1. Tell us about your newest release.
"Scarborough" tells the love story of Alice Martin and Quinn Radcliffe, Berkeley California teenagers from the sixties, from Quinn's point of view. The story began with the novel, "Tallis' Third Tune," a story of 'What-Ifs?' What if you were given a chance to redeem a love, make amends, and correct mistakes with relationships? Alice Martin discovers that chance in a village somewhere in Dorset, or the imagination - is it the after life, or is it life after? - in "Tallis;' in "Scarborough," Quinn Radcliffe, the troubled classical musician, finds himself exactly where Alice was and he now discovers the opportunity to make things right in his life, especially with Alice. "Scarborough" is the second in the series called "Midwinter Sonata." There will be two more books in the series.
2. What was one of the most surprising things you learned in creating your story?
I was surprised to find so much of myself in Quinn, rather than Alice - all I have of Alice is her smart mouth and independence! Okay, and her compassionate nature. I also found my youngest son, Nicolas, in Quinn. Fortunately, our family life is more stable and nurturing, more loving, than Quinn's. I was also kind of worried that these characters got under my skin and wouldn't leave me alone. That's never happened with any character I've created in the past. It could be, however, that "Midwinter Sonata" is loosely - operative word, loosely - based on events in my own life. We write what we know and who among us hasn't had their heart broken, or discovered a love that wouldn't die?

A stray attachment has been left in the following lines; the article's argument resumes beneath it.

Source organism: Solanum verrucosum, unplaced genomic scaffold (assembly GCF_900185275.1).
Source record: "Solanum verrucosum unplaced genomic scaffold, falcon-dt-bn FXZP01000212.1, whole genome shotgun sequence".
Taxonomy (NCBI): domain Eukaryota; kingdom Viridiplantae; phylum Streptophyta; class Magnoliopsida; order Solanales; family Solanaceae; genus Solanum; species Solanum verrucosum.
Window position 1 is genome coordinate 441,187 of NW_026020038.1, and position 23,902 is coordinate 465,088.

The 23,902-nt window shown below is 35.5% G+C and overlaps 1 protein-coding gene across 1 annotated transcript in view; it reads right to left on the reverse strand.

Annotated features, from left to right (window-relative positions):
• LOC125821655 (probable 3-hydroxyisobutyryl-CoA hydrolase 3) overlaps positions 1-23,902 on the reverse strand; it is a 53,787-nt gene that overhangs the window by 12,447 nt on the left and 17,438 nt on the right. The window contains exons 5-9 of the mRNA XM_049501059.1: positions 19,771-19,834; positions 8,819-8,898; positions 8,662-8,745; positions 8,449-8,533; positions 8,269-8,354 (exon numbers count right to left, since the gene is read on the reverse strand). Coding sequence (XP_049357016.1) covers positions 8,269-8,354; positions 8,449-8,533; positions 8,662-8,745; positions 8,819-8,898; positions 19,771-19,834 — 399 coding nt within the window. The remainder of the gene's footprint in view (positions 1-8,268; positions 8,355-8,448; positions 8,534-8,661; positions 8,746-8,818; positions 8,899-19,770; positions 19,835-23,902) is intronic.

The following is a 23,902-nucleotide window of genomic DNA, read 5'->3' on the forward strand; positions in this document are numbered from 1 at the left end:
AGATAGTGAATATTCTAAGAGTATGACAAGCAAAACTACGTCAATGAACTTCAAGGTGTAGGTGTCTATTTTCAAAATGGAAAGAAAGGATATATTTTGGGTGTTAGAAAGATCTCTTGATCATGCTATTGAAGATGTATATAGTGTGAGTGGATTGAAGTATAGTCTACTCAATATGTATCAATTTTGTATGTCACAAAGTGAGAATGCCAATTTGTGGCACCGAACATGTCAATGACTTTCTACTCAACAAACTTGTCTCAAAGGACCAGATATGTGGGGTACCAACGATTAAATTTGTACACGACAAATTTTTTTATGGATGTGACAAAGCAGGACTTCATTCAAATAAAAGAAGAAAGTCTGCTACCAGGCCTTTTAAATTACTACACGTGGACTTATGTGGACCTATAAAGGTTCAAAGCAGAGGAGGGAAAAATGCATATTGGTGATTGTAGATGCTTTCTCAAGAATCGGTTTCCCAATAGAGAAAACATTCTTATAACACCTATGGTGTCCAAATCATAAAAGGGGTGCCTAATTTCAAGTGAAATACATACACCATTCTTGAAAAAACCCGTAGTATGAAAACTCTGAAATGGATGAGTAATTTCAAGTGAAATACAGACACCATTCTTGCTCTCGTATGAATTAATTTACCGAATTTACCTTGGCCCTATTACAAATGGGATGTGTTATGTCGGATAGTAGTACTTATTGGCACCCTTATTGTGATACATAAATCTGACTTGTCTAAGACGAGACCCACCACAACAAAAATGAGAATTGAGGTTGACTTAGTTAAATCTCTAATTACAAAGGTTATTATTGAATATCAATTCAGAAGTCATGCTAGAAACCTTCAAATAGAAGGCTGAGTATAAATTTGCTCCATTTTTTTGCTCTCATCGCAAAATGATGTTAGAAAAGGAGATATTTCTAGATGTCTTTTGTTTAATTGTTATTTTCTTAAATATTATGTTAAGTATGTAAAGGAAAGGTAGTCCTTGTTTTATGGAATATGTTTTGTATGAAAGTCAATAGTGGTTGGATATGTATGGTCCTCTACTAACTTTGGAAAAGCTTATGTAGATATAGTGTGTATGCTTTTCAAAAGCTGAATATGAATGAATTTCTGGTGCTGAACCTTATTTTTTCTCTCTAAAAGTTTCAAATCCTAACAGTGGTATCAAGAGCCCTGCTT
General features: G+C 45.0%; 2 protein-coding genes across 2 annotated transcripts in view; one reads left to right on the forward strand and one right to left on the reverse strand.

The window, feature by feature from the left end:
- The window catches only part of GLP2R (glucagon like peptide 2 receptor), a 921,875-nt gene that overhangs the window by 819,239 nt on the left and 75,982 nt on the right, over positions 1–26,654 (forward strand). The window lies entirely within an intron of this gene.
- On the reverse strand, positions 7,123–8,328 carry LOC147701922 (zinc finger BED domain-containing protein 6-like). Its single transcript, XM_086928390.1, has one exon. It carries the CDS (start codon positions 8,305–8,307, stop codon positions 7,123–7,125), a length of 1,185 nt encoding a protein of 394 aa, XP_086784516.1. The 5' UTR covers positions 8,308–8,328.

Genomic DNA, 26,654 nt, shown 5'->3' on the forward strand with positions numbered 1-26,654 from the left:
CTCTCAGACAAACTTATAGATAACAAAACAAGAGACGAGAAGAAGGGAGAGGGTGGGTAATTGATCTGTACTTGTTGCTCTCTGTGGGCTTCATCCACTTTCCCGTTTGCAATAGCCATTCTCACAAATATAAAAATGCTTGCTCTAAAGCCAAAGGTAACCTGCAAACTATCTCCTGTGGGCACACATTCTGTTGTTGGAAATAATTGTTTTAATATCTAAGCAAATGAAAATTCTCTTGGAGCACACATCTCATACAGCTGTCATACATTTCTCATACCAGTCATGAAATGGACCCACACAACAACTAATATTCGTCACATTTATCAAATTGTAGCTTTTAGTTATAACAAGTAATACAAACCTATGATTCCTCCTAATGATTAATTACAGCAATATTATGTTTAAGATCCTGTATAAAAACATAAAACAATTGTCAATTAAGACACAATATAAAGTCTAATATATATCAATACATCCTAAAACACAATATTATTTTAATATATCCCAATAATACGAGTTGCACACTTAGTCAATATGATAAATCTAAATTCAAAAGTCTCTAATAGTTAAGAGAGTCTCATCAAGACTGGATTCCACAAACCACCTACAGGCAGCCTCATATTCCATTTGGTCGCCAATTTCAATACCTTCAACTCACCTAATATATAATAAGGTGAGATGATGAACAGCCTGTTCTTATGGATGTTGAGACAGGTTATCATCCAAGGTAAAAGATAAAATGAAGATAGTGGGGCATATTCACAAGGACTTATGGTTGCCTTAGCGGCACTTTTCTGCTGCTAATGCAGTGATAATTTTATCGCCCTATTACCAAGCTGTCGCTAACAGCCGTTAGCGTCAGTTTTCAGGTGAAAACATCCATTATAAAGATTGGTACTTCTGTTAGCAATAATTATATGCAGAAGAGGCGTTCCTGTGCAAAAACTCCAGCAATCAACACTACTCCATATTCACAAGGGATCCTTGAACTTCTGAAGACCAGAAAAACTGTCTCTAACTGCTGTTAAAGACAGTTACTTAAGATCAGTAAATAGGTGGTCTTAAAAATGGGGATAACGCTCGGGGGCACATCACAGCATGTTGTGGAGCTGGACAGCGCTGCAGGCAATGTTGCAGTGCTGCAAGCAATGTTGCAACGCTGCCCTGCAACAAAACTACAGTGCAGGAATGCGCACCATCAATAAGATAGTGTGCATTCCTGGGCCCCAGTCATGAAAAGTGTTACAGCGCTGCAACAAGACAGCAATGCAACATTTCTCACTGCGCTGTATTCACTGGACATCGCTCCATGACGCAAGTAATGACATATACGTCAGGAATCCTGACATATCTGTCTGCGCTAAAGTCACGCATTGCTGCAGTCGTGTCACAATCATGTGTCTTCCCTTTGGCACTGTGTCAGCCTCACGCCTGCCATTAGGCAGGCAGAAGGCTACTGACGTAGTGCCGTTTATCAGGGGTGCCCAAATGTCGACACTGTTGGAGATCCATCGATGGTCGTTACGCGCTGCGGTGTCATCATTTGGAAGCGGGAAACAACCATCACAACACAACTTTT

3. How long have you been writing?
I've been writing for over thirty years. It was an early ambition of mine to be an author. My touchstone for success was seeing my books in my hometown library. I have done that. My genres are historical fiction, contemporary women's literature (okay, "Chick Lit,") and in non-fiction, historical theology.
4. What authors or friends influenced you in helping you become a writer?
Thomas Hardy, Charles Dickens, the Bronte sisters, my late sister Kathy, who used to write her own stories and share them after she would read to me from one of the Lang Faery Tale books. My mother used to tell me to do something with my imagination - so I did.
5. What does your family think about your career as a published author?
What is thought would depend on which family member you ask! [Insert smiley face here!] My children are very supportive; my siblings probably think it's just another progression in the work in progress that is Ellen. We are all different with different interests. One of my sisters displays my books at the restaurant where she works. I was the child with the most imagination, the most shy (seriously - I WAS shy. I had a stutter, which didn't help), and could always be found with a pile of books checked out from the library, usually the same books! My children grew up sitting on my lap with a toy and Mom with her pad of paper and pen, trips to the local library where we'd spend hours in the Children's Room sharing stories and bringing piles of books home.
6. Besides writing, what other interests do you have?
I love the cinema, reading of course, knitting, riding my bike, walks in the Berkeley Hills, listening to music. I am a deacon in the Episcopal Church, so on Sundays I'm behind the altar or in the pulpit as The Rev. Ellen Ekstrom, Deacon. People fascinate me and I enjoy listening to others' stories and interests, sharing a meal, a joke.
7. How can readers connect with you online?
Readers may find me at www.ladyelogos.com, my writing website,firstname.lastname@example.org (my sermon depository), Facebook, Twitter and LinkedIn. I respond to e-mail and queries and I'm active on the boards at LibraryThing.com.